- Apple is looking to release an iPad with a mini-LED display in H1 2021. Now we hear that Cupertino is also planning an OLED iPad Pro release sometime in the second half of 2021 with panels procured from Samsung and LG Display.
- Apple has been known to be working on foldable display technology for some time, filing multiple patents regarding the technology. Samsung is rumored to be providing foldable display samples to Apple for a future foldable iPhone back in September 2020. Samsung is reportedly providing Apple with samples for one year, suggesting that Apple is ramping up work on a foldable iPhone.
But based on my sources, Apple is finding problems with encapsulation technology from Samsung Display (OTC:SSNLF) and BOE Technology, both display suppliers to Apple.
First, Samsung’s TFE processing is undergoing some upheavals:
- Samsung Display has been preparing to separate TFE equipment suppliers in its supply network. Samsung Display is currently only using Applied Materials’ (AMAT) CVD systems for its Gen 6 OLED production lines. However, it had been looking for a change for its Gen 6 QD display. Wonik IPS, which is one of Samsung Display’s key partners, had participated in R&D process of QD Display and had hoped on developing a system that can replace Applied Materials’ systems. Samsung changed its mind and stayed with AMAT.
- My sources in Korea tell me that Samsung is concerned because the takt time (rate at which you need to complete a product to meet customer demand) to put the glass through AMAT PECVD and Korean ALD (atomic layer deposition) is too long.
Second, there are problems at Chinese display supplier BOE Technology. According to a November 19, 2020 article in MacRumors,
- Chinese display maker BOE has reportedly failed yet again to secure a supply order from Apple for OLED panels for iPhones. BOE is still facing manufacturing issues at its Chengdu plant in Sichuan province, meaning the display maker has failed to secure Apple’s validation for the OLED screens for the second time this year.
- BOE’s plant in Mianyang – in the same province – suffered the same fate in June 2020, due to a low production yield rate of around 20 percent.
- BOE failed to pass Apple’s quality tests and did not become a supplier to the iPhone 12 series (BOE also failed to pass Samsung Electronics’s display quality test).
According to a new report from Korea, Apple has tested BOE’s AMOLEDs for next year’s iPhones, but again BOE’s OLED production quality is not good enough for Apple, which means that in 2021 Samsung Display and LG Display will remain the exclusive OLED suppliers to Apple’s phones.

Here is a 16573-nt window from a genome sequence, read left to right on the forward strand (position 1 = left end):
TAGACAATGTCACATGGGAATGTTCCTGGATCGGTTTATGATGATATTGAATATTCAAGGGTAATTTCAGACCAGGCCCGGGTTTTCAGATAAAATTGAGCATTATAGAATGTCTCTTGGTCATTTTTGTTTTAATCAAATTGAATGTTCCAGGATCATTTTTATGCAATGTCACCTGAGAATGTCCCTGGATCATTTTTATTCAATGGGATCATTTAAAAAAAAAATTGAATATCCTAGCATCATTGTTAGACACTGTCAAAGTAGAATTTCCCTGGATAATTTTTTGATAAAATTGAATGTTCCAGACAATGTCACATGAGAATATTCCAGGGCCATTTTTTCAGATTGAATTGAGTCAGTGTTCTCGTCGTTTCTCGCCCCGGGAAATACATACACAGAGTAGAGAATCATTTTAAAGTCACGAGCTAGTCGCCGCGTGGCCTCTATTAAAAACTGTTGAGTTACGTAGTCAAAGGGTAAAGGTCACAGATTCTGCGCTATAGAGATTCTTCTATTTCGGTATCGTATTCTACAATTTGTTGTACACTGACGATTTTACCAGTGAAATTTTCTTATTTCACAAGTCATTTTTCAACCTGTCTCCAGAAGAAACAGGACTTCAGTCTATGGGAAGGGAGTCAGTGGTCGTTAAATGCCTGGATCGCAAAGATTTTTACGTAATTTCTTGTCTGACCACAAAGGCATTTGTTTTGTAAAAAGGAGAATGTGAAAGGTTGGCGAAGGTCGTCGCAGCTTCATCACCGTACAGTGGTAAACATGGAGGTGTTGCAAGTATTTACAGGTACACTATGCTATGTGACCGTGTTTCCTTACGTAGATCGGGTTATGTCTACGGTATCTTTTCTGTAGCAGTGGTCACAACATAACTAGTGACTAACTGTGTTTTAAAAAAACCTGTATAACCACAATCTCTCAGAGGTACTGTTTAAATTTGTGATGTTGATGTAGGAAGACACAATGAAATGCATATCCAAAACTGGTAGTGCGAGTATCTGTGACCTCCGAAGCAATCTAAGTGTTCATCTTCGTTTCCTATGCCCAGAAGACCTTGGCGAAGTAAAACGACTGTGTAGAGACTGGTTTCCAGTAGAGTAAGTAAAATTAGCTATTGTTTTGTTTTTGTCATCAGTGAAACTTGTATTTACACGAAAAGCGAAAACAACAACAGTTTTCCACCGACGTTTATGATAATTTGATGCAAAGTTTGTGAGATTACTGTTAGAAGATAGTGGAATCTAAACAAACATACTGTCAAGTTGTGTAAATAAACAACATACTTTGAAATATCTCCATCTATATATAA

But then we learned in late https://www.gizchina.com/2020/12/24/finally-boe-has-passed-apples-certification-to-supply-iphone-12-oled-this-month/, that recent reports out of China claim that BOE has finally passed Apple’s certification and will start supplying OLED panels to iPhone 12 products in the near future.
Finally, Apple is advertising for job OLED encapsulation technologist positions:
Come work for the Apple’s OLED Encapsulation team comprising of amazing engineers who make the best OLED displays in the world including the Apple Watch and the iPhone. We make the world’s most reliable thin film encapsulation for OLEDs with worlds best electrical, optical and mechanical characteristics while achieving the small display bezels.
In this position, you will play a critical role in pushing the boundaries of OLED encapsulation for next generation of products. To do so, you’ll be working on core-technologies behind Thin Films deposited though Low temperature ALD, PECVD. With this core know how as a springboard, you will be creating next generation OLED displays with unique product design and the best optical and mechanical characteristics. You will be working on these technologies with Apple’s OLED display vendors across the globe to bring them from prototyping to mass production.
Depending on whether BOE is accepted as a supplier for the iPhone 12, the three suppliers are:
- Samsung Display will produce the flexible OLED panels in its A3 fab in South Korea because it is equipped with the Y-OCTA technology.
- LG Display will produce the flexible OLED panels in its E6 fab in South Korea
- BOE will make the iPhone 12’s flexible OLED in its B7 and B11 fabs in China;
The 5.42-inch and 6.68-inch models are adopting the touch sensor panel on thin-film encapsulation (TSP on TFE), which Samsung Display refers to as Y-OCTA. Samsung Display will supply these two models. However, LG Display and BOE are not yet ready with the TSP-on-TFE technology. Therefore, the 6.06-inch, which LG Display is the main supplier of and possibly BOE, is equipped with the add-on touch panel.
Table 3 shows the four iPhone 12 models, and the display details and supplier.
TFE Process and Equipment
Table 4 shows a comparison between ALD, CVD and PVD deposition techniques
The PVD films exhibit relatively low film quality, with many defects and pinholes in the film, and the PECVD films can cause plasma damage and high process temperature issues. In contrast, ALD enables the thin film to be stably deposited at a low temperature in a vacuum chamber, and to be almost defect-free, but is 1000 times slower than the other processes.